Little Miss Sunshine

Rated 3.0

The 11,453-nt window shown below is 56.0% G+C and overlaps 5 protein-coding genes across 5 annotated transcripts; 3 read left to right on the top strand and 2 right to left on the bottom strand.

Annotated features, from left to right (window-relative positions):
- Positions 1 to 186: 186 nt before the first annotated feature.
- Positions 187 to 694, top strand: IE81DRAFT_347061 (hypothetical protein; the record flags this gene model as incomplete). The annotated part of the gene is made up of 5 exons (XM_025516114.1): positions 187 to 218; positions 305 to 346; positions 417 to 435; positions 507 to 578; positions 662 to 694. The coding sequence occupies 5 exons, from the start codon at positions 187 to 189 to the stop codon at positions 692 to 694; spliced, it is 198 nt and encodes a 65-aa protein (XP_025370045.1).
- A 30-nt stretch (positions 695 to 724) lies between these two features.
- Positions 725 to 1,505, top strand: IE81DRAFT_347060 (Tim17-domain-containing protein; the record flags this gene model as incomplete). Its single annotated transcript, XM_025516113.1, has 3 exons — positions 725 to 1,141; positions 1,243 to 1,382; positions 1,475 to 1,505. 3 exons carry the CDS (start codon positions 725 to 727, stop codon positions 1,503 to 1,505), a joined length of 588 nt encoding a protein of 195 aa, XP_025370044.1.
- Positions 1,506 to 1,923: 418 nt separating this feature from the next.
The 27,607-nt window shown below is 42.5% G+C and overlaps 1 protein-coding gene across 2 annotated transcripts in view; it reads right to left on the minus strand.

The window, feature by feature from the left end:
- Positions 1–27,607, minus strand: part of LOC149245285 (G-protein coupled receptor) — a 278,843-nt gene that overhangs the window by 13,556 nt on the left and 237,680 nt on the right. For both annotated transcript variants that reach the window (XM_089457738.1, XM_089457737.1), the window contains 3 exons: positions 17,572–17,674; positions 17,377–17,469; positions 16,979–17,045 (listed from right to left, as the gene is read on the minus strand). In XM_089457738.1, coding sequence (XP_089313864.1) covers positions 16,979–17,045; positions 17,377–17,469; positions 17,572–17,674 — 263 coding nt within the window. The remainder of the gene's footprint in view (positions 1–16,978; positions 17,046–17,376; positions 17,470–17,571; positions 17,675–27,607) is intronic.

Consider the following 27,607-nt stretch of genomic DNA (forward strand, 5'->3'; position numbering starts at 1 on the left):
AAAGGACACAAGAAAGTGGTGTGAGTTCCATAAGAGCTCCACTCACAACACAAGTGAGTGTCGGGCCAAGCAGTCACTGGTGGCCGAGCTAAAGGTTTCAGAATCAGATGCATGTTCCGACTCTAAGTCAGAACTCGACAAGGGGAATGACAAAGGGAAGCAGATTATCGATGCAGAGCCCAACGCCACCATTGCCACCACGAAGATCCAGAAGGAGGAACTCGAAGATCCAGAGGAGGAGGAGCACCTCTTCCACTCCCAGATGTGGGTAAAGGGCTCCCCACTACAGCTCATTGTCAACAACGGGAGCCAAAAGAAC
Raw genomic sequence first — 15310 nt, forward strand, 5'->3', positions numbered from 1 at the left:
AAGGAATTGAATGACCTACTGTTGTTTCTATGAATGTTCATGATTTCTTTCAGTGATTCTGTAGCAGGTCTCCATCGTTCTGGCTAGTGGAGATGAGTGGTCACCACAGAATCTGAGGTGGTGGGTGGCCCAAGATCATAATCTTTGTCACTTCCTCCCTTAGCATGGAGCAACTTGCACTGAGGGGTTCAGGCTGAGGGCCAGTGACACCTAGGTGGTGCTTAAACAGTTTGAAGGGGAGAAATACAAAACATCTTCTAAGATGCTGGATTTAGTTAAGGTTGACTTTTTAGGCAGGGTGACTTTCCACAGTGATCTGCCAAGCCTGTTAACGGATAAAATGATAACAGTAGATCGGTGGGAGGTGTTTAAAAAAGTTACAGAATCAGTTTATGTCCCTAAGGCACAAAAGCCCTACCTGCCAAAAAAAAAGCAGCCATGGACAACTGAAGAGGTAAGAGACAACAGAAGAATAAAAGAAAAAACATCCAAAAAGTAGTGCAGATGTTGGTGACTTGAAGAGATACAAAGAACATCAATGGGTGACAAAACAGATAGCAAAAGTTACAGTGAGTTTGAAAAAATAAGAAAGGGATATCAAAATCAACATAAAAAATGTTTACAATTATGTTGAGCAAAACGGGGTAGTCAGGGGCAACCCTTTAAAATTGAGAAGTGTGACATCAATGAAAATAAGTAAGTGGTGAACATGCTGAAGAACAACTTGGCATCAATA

Co-directors Valerie Faris and Jonathan Dayton’s dark road-trip comedy, about a conspicuously quirky family en route from New Mexico to a California beauty pageant, is understandably a crowd-pleaser and better than most of what’s out there, but that’s not saying much. It’s basically Vacation, dressed up to seem more sophisticated—and accordingly more self-satisfied. Michael Arndt’s script is long on shtick and melodrama but tempered with narrative efficiency and good performances. The adults are Steve Carell as a suicidal gay Proust scholar; Alan Arkin as a blunt, junk-snorting grandpa; Greg Kinnear as a D-list motivational speaker; and Toni Collette as his long-suffering wife. The youngsters are Abigail Breslin as the aspiring Little Miss Sunshine; and Paul Dano as her purse-lipped, highly sullen teenage brother. The other important character is their beleaguered, bright-yellow VW bus. A few touching and surprising moments aside, it all feels a little prefab, with family dysfunction as the indie version of a high concept. Presumably, the urbanity lets us indulge the feel-good-ism without guilt.